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Statins: Medication for Heart Protection

Paying attention to your heart health is important because heart disease is one of the most common ailments affecting people today. According to the Centers for Disease Control and Prevention (CDC), it is the leading cause of death for both men and women in America. You may be at risk for heart problems and not have any symptoms. That’s why it’s recommended you work with your doctor to proactively monitor your heart health. This includes having your LDL and HDL cholesterol levels checked. If you have a high level of LDL cholesterol in your blood, you may be more at risk for heart disease.

Why is LDL considered “bad” cholesterol?

LDL cholesterol is considered the bad kind because it can build up in the walls of your blood vessels. That buildup can collect with other substances in your blood to form plaque. As your arteries harden with plaque, they become more narrow and restrict the blood flow to your heart. Heart attacks and strokes are more likely to occur when an artery is partially or totally blocked by a plaque deposit.

What is the treatment for high cholesterol?

If your cholesterol levels are high enough to cause health problems, your doctor may prescribe a statin. Statins are a type of medication, and they can be highly effective in protecting the heart. Statins work by blocking the enzyme in your body that produces cholesterol. This keeps the buildup of cholesterol and plaque in your arteries from getting thicker and helps prevent blockage. Statins are among the most widely prescribed medication in the world. Some of the most common statins are:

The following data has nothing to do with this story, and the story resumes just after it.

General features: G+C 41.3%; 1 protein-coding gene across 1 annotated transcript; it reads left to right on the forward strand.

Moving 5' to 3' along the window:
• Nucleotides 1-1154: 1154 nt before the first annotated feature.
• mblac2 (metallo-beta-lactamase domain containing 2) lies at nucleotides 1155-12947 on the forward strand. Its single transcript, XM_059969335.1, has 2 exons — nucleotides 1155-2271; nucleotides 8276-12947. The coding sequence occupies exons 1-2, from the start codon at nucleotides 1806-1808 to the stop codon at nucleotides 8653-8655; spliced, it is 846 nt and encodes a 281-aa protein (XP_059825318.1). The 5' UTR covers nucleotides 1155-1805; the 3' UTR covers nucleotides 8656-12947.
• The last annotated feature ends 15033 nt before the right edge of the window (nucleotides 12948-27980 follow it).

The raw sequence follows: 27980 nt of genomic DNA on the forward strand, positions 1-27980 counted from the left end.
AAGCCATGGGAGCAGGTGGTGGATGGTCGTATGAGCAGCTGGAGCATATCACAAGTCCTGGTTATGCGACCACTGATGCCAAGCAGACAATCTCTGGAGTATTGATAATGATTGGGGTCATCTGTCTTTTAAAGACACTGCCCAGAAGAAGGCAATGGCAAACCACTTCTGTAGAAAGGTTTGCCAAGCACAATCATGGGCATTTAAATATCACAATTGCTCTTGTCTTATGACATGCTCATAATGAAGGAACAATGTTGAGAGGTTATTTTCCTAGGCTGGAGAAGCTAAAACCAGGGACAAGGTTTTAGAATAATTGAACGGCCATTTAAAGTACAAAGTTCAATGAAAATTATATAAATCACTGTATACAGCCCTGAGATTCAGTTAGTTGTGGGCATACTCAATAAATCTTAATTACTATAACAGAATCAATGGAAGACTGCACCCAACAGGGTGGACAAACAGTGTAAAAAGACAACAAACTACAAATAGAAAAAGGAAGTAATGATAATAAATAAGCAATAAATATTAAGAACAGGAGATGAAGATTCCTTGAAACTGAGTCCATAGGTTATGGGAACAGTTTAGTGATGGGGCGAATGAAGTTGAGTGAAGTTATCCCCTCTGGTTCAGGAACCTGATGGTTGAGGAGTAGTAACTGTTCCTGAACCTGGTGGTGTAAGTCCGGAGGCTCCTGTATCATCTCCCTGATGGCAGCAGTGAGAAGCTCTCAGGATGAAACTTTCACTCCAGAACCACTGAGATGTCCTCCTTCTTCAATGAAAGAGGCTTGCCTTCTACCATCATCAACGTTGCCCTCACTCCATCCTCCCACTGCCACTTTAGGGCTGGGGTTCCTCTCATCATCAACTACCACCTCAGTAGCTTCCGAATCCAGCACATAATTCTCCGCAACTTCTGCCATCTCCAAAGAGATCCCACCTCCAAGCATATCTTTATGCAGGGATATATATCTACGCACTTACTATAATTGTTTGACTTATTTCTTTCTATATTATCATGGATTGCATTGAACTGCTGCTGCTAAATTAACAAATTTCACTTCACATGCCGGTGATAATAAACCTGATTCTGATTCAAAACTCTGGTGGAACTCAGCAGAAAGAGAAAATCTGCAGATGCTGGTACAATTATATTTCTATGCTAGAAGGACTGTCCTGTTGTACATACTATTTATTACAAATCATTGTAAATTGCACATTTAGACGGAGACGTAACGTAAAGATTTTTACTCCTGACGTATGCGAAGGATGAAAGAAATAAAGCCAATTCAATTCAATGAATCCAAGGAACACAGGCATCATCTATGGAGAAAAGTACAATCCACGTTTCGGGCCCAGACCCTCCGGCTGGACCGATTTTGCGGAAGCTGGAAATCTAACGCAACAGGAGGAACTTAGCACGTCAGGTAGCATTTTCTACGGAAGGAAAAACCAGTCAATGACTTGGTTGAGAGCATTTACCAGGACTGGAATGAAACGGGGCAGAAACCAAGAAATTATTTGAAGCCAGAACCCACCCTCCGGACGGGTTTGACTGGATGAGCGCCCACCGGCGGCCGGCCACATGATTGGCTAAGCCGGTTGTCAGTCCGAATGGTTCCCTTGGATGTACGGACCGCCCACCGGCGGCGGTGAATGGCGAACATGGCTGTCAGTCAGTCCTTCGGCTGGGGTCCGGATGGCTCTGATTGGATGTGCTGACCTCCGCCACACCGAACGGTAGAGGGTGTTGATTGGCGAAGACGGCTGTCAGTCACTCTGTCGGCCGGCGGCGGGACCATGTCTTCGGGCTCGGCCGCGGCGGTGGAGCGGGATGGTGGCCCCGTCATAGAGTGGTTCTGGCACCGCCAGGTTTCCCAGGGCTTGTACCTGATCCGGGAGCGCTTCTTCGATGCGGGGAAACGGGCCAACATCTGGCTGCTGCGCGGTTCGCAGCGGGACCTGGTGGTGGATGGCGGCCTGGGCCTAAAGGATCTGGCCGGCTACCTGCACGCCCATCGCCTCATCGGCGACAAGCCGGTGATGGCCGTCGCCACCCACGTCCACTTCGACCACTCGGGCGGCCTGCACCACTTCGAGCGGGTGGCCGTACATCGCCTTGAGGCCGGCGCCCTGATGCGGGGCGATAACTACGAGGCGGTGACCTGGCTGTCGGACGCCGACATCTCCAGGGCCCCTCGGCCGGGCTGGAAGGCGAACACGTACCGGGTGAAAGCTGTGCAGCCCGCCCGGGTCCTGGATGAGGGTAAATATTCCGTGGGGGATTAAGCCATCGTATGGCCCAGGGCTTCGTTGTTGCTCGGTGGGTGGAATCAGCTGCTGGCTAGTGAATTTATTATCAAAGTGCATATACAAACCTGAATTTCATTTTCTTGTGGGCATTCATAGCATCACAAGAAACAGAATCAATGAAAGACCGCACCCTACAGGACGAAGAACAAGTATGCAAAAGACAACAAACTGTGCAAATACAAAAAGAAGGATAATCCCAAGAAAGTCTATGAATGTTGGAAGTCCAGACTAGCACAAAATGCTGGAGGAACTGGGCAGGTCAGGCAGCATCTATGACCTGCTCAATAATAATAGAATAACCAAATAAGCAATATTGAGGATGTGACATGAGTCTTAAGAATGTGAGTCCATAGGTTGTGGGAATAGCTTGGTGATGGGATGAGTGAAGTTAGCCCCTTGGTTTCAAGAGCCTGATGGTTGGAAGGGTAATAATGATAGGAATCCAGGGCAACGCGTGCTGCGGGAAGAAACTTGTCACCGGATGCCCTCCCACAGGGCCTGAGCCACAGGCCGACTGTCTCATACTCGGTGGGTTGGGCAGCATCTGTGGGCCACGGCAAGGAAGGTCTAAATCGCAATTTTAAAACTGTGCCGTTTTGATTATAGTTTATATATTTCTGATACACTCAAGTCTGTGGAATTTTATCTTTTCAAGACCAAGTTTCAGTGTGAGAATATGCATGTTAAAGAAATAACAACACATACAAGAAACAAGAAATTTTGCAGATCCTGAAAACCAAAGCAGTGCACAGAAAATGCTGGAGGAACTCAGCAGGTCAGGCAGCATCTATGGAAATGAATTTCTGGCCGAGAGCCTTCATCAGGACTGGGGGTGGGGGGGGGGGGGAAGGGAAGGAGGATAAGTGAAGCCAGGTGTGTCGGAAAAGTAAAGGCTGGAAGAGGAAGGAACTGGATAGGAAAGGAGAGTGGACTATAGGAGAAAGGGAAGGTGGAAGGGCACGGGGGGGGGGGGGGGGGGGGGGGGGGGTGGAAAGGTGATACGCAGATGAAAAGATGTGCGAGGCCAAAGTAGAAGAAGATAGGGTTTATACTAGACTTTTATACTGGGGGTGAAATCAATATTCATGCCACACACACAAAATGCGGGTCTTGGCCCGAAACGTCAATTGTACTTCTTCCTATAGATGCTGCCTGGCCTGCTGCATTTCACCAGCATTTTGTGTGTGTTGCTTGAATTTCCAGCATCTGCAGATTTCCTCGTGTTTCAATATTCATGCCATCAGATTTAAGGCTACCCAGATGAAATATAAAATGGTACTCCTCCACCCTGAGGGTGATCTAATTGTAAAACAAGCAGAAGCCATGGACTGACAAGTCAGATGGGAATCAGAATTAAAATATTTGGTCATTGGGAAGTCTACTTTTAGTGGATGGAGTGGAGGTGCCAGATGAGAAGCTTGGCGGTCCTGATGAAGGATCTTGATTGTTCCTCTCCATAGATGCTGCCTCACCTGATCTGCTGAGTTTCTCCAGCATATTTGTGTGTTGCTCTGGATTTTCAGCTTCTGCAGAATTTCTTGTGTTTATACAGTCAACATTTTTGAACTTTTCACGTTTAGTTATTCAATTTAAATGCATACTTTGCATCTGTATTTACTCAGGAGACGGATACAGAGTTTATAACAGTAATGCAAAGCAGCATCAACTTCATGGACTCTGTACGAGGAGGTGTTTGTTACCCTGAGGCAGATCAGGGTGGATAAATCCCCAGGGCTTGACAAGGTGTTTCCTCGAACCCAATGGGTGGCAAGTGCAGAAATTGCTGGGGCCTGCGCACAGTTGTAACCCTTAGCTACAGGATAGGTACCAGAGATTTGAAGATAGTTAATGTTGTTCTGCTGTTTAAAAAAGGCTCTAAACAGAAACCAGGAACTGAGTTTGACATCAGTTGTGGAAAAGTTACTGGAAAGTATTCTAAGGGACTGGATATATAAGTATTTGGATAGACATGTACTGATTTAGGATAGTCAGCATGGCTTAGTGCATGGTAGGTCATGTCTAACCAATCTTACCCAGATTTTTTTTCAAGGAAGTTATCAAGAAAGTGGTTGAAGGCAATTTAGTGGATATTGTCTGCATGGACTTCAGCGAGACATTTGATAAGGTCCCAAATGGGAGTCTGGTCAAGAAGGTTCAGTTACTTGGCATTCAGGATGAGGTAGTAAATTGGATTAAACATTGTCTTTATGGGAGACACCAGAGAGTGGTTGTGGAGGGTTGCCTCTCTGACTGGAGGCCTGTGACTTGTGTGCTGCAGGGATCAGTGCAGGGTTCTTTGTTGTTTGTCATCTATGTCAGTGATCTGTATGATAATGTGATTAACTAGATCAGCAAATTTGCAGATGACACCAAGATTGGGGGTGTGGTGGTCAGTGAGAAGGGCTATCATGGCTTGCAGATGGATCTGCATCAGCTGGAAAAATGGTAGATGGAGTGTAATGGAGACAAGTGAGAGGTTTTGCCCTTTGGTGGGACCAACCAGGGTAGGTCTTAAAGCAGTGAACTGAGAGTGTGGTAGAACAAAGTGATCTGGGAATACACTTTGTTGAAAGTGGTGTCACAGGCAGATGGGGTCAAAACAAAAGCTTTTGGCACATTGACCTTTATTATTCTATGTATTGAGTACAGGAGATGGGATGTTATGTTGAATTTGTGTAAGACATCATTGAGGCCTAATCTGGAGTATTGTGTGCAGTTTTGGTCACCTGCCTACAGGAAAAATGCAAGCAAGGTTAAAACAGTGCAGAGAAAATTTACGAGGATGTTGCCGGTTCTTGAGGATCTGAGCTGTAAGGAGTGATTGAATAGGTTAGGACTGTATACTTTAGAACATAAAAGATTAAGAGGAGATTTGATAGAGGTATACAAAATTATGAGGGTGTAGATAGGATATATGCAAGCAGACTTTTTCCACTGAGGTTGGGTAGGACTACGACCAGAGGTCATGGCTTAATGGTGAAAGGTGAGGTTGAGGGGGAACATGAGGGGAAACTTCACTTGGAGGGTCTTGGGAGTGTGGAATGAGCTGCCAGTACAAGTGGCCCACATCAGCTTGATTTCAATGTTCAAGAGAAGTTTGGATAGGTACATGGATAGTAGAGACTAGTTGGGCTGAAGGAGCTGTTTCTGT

• Atorvastatin (Lipitor)
  • Lovastatin (Altoprev)
  • Pitavastatin (Livalo, Zypitamag)
  • Pravastatin (Pravachol)
  • Rosuvastatin (Crestor, Ezallor)
  • Simvastatin (Zocor)

In addition to treating high cholesterol, statins are also helpful in reducing the risk of heart attack and stroke. You may be prescribed a statin if you have previously had a heart attack, stroke, bypass surgery or stents.

What Should I Keep in Mind if I Take Statins?

Your doctor and/or pharmacist should provide you with guidance for taking statins. This includes going over any side effects you may experience. There are some medications that you should not take with statins. Let your pharmacist know about all of the medications you currently take so they can look for possible drug interactions.

Depending on the statin you are prescribed, you may be told to avoid drinking grapefruit juice. If this is something you enjoy, you’ll want to talk to your doctor or pharmacist about the risks involved.

As with any medication you are prescribed, don’t stop taking your medication unless your doctor instructs you to do so. Because there are no symptoms associated with high cholesterol, the effects of your medication may not be obvious to you. That doesn’t mean your medication is not working. Taking yourself off of your medication could put your health in danger. If you are having trouble taking your medication or start to experience unpleasant side effects, talk to your doctor or pharmacist. They can help you find a solution.

What Else Can I Do to Help Lower My Cholesterol?

In addition to taking a statin, certain lifestyle changes can also help you manage your cholesterol and improve your heart health. Your doctor may recommend the following lifestyle changes:

  • Include more fresh fruits and vegetables in your diet
  • Reduce the amount of saturated fat you eat and avoid trans fat completely. Examples of foods to limit are butter, whole milk dairy products, and red meat.
  • Get regular exercise
  • Quit smoking
  • Limit alcohol
  • Keep your weight in a healthy range

Always talk to your doctor before starting an exercise program or changing your diet. They can help you find what will work for you while keeping you safe.

Have Questions About Statins?

If you are an ExactCare patient on statins, we can answer any questions you might have. Call us at 1-877-355-7225. Our business hours are Monday – Friday, 9 a.m. to 6:30 p.m. Eastern.

  1. https://www.cdc.gov/heartdisease/about.htm
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